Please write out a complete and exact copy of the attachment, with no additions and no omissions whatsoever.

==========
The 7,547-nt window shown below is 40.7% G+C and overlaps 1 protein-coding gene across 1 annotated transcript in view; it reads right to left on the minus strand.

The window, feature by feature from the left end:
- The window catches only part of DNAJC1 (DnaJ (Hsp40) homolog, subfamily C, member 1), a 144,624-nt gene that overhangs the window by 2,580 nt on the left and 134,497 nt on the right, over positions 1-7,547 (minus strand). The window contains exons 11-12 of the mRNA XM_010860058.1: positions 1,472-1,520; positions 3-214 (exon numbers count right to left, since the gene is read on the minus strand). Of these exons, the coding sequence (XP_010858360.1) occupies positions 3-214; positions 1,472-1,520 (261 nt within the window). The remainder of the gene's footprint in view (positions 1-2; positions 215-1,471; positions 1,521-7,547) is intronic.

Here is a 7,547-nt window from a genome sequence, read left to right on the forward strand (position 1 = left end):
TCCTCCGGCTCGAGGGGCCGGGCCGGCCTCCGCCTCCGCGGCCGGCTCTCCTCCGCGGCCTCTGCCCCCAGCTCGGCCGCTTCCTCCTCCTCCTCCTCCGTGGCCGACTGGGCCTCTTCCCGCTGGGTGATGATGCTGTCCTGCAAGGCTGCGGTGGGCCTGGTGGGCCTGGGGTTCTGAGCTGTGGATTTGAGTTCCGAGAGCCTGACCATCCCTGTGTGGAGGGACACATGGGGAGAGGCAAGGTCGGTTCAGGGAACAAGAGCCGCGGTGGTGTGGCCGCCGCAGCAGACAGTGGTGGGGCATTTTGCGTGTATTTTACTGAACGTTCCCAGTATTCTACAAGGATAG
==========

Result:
The 7,547-nt window shown below is 40.7% G+C and overlaps 1 protein-coding gene across 1 annotated transcript in view; it reads right to left on the minus strand.

The window, feature by feature from the left end:
- The window catches only part of DNAJC1 (DnaJ (Hsp40) homolog, subfamily C, member 1), a 144,624-nt gene that overhangs the window by 2,580 nt on the left and 134,497 nt on the right, over positions 1-7,547 (minus strand). The window contains exons 11-12 of the mRNA XM_010860058.1: positions 1,472-1,520; positions 3-214 (exon numbers count right to left, since the gene is read on the minus strand). Of these exons, the coding sequence (XP_010858360.1) occupies positions 3-214; positions 1,472-1,520 (261 nt within the window). The remainder of the gene's footprint in view (positions 1-2; positions 215-1,471; positions 1,521-7,547) is intronic.

Here is a 7,547-nt window from a genome sequence, read left to right on the forward strand (position 1 = left end):
TCCTCCGGCTCGAGGGGCCGGGCCGGCCTCCGCCTCCGCGGCCGGCTCTCCTCCGCGGCCTCTGCCCCCAGCTCGGCCGCTTCCTCCTCCTCCTCCTCCGTGGCCGACTGGGCCTCTTCCCGCTGGGTGATGATGCTGTCCTGCAAGGCTGCGGTGGGCCTGGTGGGCCTGGGGTTCTGAGCTGTGGATTTGAGTTCCGAGAGCCTGACCATCCCTGTGTGGAGGGACACATGGGGAGAGGCAAGGTCGGTTCAGGGAACAAGAGCCGCGGTGGTGTGGCCGCCGCAGCAGACAGTGGTGGGGCATTTTGCGTGTATTTTACTGAACGTTCCCAGTATTCTACAAGGATAG